By Will Robinson – Reporter, Jacksonville Business Journal
Nov 2, 2018
When Jim Stallings founded PS27 Ventures five years ago after retiring from IBM (NYSE: IBM), his goal was simply to invest in and support local companies. Today, his incubator supports eight to 10 companies and employs full-time staff to help those companies vet their ideas, mature their product offerings, find new customers and more.
“Five years ago, I wasn’t thinking that it would be like this, but it’s really evolved,” said Stallings.CREATE YOUR FREE ACCOUNT
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Though PS27’s days as the only incubator in town are numbered, it’s not worried about finding companies in the future. With a full pipeline of companies looking to enter its program – including several from outside of Northeast Florida – PS27 is quadrupling its footprint so it can support more startups at a time.
Stallings isn’t the only one who wants to meet that demand.
PS27 will soon be joined by two new incubators in Jacksonville. The University of North Florida has dedicated an area in its new facility in the Barnett Bank building downtown for a center that will house 10 to 15 entrepreneurs by the fall of 2019, and Mayo Clinic in Jacksonville is building space for eight to 10 companies to use by April 2019.
The incubators plan to collaborate and engage other community stakeholders to create a patchwork of support structures the likes of which Jacksonville startups have never seen.
“We’re beginning to see cohesion in the ecosystem like we’ve never seen before,” said Stallings.
Though they serve different niches – early-stage companies, students and health care companies – all three are working to address the problems that have plagued Jacksonville startups for years: access to capital, siloed talent and an insufficient supply of local research.
Making the ecosystem
PS27, UNF and Mayo together could upend Jacksonville startups’ nemesis: a lack of capital. Last year, Jacksonville ranked 40th out of American City Business Journal’s 44 markets in the amount of venture capital raised by local companies.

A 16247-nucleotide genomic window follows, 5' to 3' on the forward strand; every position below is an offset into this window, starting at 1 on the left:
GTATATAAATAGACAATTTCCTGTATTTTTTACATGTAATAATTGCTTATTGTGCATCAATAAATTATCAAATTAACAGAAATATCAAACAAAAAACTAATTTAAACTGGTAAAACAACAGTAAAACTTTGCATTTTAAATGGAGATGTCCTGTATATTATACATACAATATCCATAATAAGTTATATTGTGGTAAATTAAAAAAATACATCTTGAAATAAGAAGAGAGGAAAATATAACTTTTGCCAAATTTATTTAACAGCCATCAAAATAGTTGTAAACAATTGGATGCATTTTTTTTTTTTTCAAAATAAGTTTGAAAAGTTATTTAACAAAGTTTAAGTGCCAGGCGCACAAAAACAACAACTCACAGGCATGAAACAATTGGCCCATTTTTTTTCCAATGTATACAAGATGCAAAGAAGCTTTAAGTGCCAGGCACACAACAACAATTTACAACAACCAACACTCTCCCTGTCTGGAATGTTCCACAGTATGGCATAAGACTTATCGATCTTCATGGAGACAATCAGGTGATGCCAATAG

The lack of investing in Jacksonville caught the eye of Kevin Kennedy, principal of corporate development and strategic investments at GuideWell. Kennedy was formerly vice president of acquisitions at Ponte Vedra-based Levco Group and corporate strategy manager at Acosta before taking opportunities outside of Jacksonville.
“When I moved back, I noticed that Northeast Florida had not participated in the capital markets growth that other markets had enjoyed,” said Kennedy. “We don’t have a solid capital infrastructure here for entrepreneurs.”
Consequently, local startups either tend to take on debt or bootstrap their companies with miniscule operating budgets, Kennedy said. Until recently, this has been an issue that was largely ignored here, Kennedy believes.
“Jacksonville’s approach has been to throw seeds out on the ground and see what grows,” he said. “But for something to grow, the soil has to be right, the temperature has to be right. Some of the conditions have been ignored.”
These incubators could provide more sustainable funding models. PS27 has been successful in vetting and grooming startups so angel investors feel confident in providing funds; UNF could follow the same path. Mayo has ample funds to invest where it sees potential, and many investors would be happy to play second fiddle as investors in startups that Mayo spins off.
Jacksonville is also often criticized for a lack of research universities. Investment hubs like Silicon Valley and Boston are anchored by research giants like Stanford University and Massachusetts Institute of Technology.
This factored into the consideration Espero Biopharma, Jacksonville’s fastest-growing private company, gave to moving to California or Massachusetts, although it ultimately committed to keep its headquarters here. Similarly, biotech company NeuroInitiative launched a spinoff company in Cambridge, Massachusetts, though NeuroInitiative remains in Jacksonville Beach, while TapImmune, another biotech company, moved to Houston to be near the Baylor College of Medicine.
To see how barren Jacksonville’s research contributions are compared to major research universities, Kennedy said, look no further than the commercialization opportunities posted on their website.
“Last I checked, there were three opportunities on [UNF’s site],” said Kennedy. “Compare that to the commercialization department at [the University of Florida] where there are three pages of opportunities. That speaks to the level of R&D being done here … . We don’t have it.”
Corporations could help fill that void by financing internal research and development, Kennedy noted, much like Mayo’s approach.
“We need to create an environment where everybody has their own R&D environment in Jacksonville,” said Kennedy. “We don’t have MIT or Harvard. We have to be creative.”
Aaron Rosenthal, a serial entrepreneur and founder of perennial fastest-growing companies E-File.com and Thought Projects LLC, is intrigued by the new incubators.
“I’ve done this a few times now, but with my first business, I didn’t know what I was doing,” said Rosenthal, noting he could have been helped along by an incubator.
Rosenthal believes incubators could go a long way by providing mentorship and opportunities for collaboration, especially getting entrepreneurs in the same room with programmers and managers.
“That kind of introduction is important,” he said. “The idea person is not necessarily the right programmer.”
Rosenthal hopes UNF and Mayo will engage the Jacksonville ecosystem as a whole, not just the downtown area, but ultimately, he believes the two new incubators will help Jacksonville entrepreneurs no matter the specific approach.